Our Outlook for Health-Care Stocks
Election and potential sequestration emerge as key topics for health care.
Elections to Determine Fate of PPACA
The U.S. Supreme Court upheld the individual mandate in a narrow ruling on June 28, clearing the main hurdle for health-care reform via the Patient Protection and Affordable Care Act. The reform's fate now depends on the upcoming election season, as the Republicans are still determined to unwind major (if not all) provisions of the reform. While we are not in the business of making electoral predictions, our sector analysis would be incomplete without some discussion of plausible scenarios. It is clear that any talk of a repeal is useless without either a Republican in the White House or a supermajority (two thirds) in both chambers of Congress to override a certain President Obama veto. The latter outcome is virtually impossible, as it would require a monumental sweep--13 out of 23 Democrat-controlled Senate seats must change hands. Democrats may be in danger of losing their majority status in the Senate, but they will be able to thwart any efforts to override a presidential veto.
If Mitt Romney takes the White House in the fall, the fate of the PPACA becomes a bit murkier. Romney has already suggested that he would be in favor of maintaining certain provisions of the law, while removing some less popular ones, but will he have mechanisms in place to accomplish this?
A full-blown repeal is unlikely, given the low probability of Republicans obtaining a filibuster-proof majority in the Senate. However, the Republicans might have another tool in their arsenal to effectively suffocate PPACA: reconciliation. Under this process, a debate on a particular bill would be limited to 20 hours with limited amendments, as long as it pertains to a budget. Considering that most provisions of the PPACA carry budget implications, the bill in theory could be stripped of most of its power, rendering it meaningless. In this scenario, we might see the future of the health-care system become much more cloudy, as some of the provisions of reform have already been implemented and many companies in health care have put plans in motion to incorporate changes from the PPACA. Unwinding these provisions and reversing preparations will once again wrap health care in a shroud of uncertainty, exacerbated by the lack of visibility surrounding GOP plans to reform health care.
While there are some PPACA provisions that are clearly punitive to certain sectors (a device excise tax, pharmaceutical industry fees), they are accompanied by provisions that at least mitigate the negative consequences of the reform (coverage expansion). If the entire system is back to square one, investor sentiment is likely to turn negative (investors hate uncertainty), suppressing earnings multiples across the sector.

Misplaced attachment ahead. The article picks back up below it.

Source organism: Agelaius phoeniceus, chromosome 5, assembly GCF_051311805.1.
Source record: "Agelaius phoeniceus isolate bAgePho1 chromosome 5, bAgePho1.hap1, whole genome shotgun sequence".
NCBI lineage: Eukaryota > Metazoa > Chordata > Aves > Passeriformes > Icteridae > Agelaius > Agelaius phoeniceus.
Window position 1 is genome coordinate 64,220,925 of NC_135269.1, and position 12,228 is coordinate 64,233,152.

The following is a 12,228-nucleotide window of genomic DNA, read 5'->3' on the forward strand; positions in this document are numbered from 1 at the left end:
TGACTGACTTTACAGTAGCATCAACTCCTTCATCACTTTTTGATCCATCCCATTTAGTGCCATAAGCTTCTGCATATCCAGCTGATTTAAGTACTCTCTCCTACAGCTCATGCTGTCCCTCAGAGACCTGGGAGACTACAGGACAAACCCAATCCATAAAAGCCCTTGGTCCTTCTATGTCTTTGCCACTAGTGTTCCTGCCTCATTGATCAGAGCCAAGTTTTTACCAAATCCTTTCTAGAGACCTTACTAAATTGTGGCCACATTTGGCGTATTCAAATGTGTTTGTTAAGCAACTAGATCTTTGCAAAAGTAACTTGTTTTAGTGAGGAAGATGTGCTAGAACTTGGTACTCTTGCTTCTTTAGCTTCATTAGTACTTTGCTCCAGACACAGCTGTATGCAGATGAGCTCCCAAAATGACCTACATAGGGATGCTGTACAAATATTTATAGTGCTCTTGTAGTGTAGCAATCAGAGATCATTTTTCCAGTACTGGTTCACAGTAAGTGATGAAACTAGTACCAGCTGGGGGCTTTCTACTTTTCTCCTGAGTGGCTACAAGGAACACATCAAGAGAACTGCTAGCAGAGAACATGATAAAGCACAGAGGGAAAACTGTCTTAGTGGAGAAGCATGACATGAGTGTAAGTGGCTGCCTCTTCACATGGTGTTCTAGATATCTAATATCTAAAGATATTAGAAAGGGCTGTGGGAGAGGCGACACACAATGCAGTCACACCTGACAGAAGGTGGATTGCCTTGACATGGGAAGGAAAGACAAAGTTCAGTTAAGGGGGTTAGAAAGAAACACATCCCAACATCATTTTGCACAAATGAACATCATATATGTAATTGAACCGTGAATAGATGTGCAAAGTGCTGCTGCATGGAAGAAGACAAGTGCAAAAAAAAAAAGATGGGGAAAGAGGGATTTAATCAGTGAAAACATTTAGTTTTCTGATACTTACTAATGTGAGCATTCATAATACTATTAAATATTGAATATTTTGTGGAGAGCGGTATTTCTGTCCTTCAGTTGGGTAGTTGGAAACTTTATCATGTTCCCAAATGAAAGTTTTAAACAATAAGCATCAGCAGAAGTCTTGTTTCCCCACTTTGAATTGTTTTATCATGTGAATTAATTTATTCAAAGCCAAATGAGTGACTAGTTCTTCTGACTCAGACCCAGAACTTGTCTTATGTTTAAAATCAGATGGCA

A more likely outcome at this juncture is that despite Republican efforts, the PPACA is here to stay. Some of the reform's provisions could be tampered with (a Medicaid expansion for example), but at this point, we have incorporated the anticipated effects of the PPACA into all of our projections.
Sequestration Cuts Will Be Felt Throughout Health-Care Sector
A more imminent threat to the health-care sector is sequestration. It is becoming more and more likely that there will be no deficit reduction compromise attained before the deadline, and automatic budget cuts will take effect in January 2013. The magnitude of these cuts varies from 2% to Medicare to as much as 8.2% to nondefense nondiscretionary spending such as National Institutes of Health funding. We've been operating under the assumption that these cuts have a reasonable chance of happening, and as result, most of our valuations for health-care providers and to a lesser degree device suppliers have incorporated reimbursement reductions.
Ultimately, this is not a devastating outcome for many health-care industries, but some--mainly providers--will be reeling more, especially considering an already rather challenging reimbursement environment. If the sequester occurs, we estimate reimbursement growth will be essentially flat for most service providers in 2013 based on the current reimbursement levels set by the Centers for Medicare and Medicaid Services. Our investment thesis on the provider industry contends that slowing Medicare reimbursement growth is likely to erode most benefits obtained by the health-care providers from the decline in uncompensated care under the PPACA. This industry remains largely at a mercy of the government, and no current provider carries an economic moat as a result of the few levers available to combat any reimbursement headwinds.